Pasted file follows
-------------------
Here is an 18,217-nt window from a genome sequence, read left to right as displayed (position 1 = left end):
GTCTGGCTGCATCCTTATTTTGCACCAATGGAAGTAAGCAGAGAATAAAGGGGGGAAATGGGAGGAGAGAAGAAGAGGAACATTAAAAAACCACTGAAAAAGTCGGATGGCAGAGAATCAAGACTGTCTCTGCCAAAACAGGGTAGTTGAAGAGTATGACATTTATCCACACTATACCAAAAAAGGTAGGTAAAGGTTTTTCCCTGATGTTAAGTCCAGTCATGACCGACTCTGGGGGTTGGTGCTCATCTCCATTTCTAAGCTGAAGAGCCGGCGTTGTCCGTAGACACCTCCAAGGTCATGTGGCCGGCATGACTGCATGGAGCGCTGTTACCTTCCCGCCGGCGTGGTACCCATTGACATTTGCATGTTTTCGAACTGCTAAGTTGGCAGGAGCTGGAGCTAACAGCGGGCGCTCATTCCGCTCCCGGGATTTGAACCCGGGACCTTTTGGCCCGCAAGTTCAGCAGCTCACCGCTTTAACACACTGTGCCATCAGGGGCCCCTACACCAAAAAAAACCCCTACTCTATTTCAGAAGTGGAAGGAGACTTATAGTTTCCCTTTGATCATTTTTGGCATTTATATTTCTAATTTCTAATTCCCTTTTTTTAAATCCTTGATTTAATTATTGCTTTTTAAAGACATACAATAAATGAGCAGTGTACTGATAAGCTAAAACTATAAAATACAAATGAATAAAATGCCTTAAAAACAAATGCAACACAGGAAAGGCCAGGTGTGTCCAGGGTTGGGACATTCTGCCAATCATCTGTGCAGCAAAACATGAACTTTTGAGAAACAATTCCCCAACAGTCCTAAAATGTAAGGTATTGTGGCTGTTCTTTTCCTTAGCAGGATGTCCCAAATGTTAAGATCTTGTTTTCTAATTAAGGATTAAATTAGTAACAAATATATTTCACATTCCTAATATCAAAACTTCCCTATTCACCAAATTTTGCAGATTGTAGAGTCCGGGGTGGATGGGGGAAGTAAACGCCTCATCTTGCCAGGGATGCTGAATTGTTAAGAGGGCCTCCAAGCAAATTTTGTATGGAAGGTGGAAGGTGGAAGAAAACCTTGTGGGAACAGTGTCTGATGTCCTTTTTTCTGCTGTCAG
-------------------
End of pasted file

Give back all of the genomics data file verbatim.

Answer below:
Here is an 18,217-nt window from a genome sequence, read left to right as displayed (position 1 = left end):
GTCTGGCTGCATCCTTATTTTGCACCAATGGAAGTAAGCAGAGAATAAAGGGGGGAAATGGGAGGAGAGAAGAAGAGGAACATTAAAAAACCACTGAAAAAGTCGGATGGCAGAGAATCAAGACTGTCTCTGCCAAAACAGGGTAGTTGAAGAGTATGACATTTATCCACACTATACCAAAAAAGGTAGGTAAAGGTTTTTCCCTGATGTTAAGTCCAGTCATGACCGACTCTGGGGGTTGGTGCTCATCTCCATTTCTAAGCTGAAGAGCCGGCGTTGTCCGTAGACACCTCCAAGGTCATGTGGCCGGCATGACTGCATGGAGCGCTGTTACCTTCCCGCCGGCGTGGTACCCATTGACATTTGCATGTTTTCGAACTGCTAAGTTGGCAGGAGCTGGAGCTAACAGCGGGCGCTCATTCCGCTCCCGGGATTTGAACCCGGGACCTTTTGGCCCGCAAGTTCAGCAGCTCACCGCTTTAACACACTGTGCCATCAGGGGCCCCTACACCAAAAAAAACCCCTACTCTATTTCAGAAGTGGAAGGAGACTTATAGTTTCCCTTTGATCATTTTTGGCATTTATATTTCTAATTTCTAATTCCCTTTTTTTAAATCCTTGATTTAATTATTGCTTTTTAAAGACATACAATAAATGAGCAGTGTACTGATAAGCTAAAACTATAAAATACAAATGAATAAAATGCCTTAAAAACAAATGCAACACAGGAAAGGCCAGGTGTGTCCAGGGTTGGGACATTCTGCCAATCATCTGTGCAGCAAAACATGAACTTTTGAGAAACAATTCCCCAACAGTCCTAAAATGTAAGGTATTGTGGCTGTTCTTTTCCTTAGCAGGATGTCCCAAATGTTAAGATCTTGTTTTCTAATTAAGGATTAAATTAGTAACAAATATATTTCACATTCCTAATATCAAAACTTCCCTATTCACCAAATTTTGCAGATTGTAGAGTCCGGGGTGGATGGGGGAAGTAAACGCCTCATCTTGCCAGGGATGCTGAATTGTTAAGAGGGCCTCCAAGCAAATTTTGTATGGAAGGTGGAAGGTGGAAGAAAACCTTGTGGGAACAGTGTCTGATGTCCTTTTTTCTGCTGTCAG